Some final thoughts for leaders who are advising the command in these cases. Be unemotional regarding complaints about you or your team. If you or your command receive anything that can be perceived as an allegation of professional misconduct or mismanagement about anyone in the legal team, forward it to your technical supervisor and move on; be completely transparent and trust the process. Also, and even more importantly, force protection should be paramount; so be sure to follow normal safety procedures. The more prolonged an extreme situation becomes, the more “normal” it seems and the more likely that regular procedures will not be followed. Just because a disruptive procedure—like leaving unsolicited packages—is repeated does not mean it should be considered harmless. Do not let chaos become normalized and assume nothing will happen; heighten, rather than lower, safety precautions.

Various administrative processes enable Soldiers to complain to their chain of command—such as the IG, the Equal Opportunity and SHARP systems—as well as multiple law enforcement agencies—such as the Military Police or the Criminal Investigation Command, or their congressional representatives. These mechanisms are crucial to uncovering injustices that may have otherwise remained secret, hurting Soldiers and undermining the strength of the military. To ensure Soldiers are freely able to use these avenues, the Whistleblower Reprisal Act prohibits restricting this communication or taking of any adverse personnel action in response to a Soldier filing a complaint through any of these avenues. All of these processes lead to transparency, which enables the Command to identify and correct issues, while also ensuring Soldiers receive the leadership they deserve.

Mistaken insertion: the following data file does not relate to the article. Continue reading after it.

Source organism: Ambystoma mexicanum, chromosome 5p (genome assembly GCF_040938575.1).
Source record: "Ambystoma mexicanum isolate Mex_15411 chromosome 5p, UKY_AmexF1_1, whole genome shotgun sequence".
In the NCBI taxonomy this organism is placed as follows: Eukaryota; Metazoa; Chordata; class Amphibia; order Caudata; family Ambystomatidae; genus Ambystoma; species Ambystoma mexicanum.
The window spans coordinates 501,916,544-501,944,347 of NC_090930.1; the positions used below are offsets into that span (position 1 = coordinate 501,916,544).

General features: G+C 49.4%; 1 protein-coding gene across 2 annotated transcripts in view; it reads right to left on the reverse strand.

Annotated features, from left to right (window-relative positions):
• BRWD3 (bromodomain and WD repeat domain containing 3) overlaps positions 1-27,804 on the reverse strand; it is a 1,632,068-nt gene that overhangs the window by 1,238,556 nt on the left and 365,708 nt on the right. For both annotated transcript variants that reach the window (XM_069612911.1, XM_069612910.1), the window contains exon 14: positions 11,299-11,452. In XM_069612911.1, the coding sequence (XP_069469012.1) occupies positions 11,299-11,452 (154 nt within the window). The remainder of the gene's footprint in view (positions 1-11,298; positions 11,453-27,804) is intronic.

Judge advocates always have a unique role in ensuring justice is done and due process is followed. This role is just as important when an individual uses the processes designed to protect to inflict harm. The key to managing toxic complaint cases is just that—management. Put together a team of talented folks to work out the details of the legal issues. The best focus for a judge advocate is strategic: counseling tactical patience to the command to ensure the process is vigorously complied with and the facts are fully documented. In the end, what you are creating is your command’s and, in many cases, the Army’s record of what happened. Document the facts to provide evidence of the truth and zealously protect the process to ensure a just result. TAL

 


At the time this article was written, COL Terri Erisman was the Staff Judge Advocate in the 25th Infantry Division at Schofield Barracks, Hawaii. She is currently the Deputy Chief of the Plans, Programs, and Training Office at the Pentagon.



The author is grateful for the contributions of Colonel George Smawley, whose mantra is “protect the process” and who helped develop these principles while serving as an invaluable sounding board for many difficult issues. Also, the development of these ideas was a collaborative effort between myself, Lieutenant Colonel (LTC) Kristy Radio, and Major (MAJ) Scott Goble. LTC Radio and MAJ Goble provided invaluable input to this article.

Notes

1. Francis Bacon, Of Revenge (1625), http://people.brandeis.edu/~teuber/bacon.html.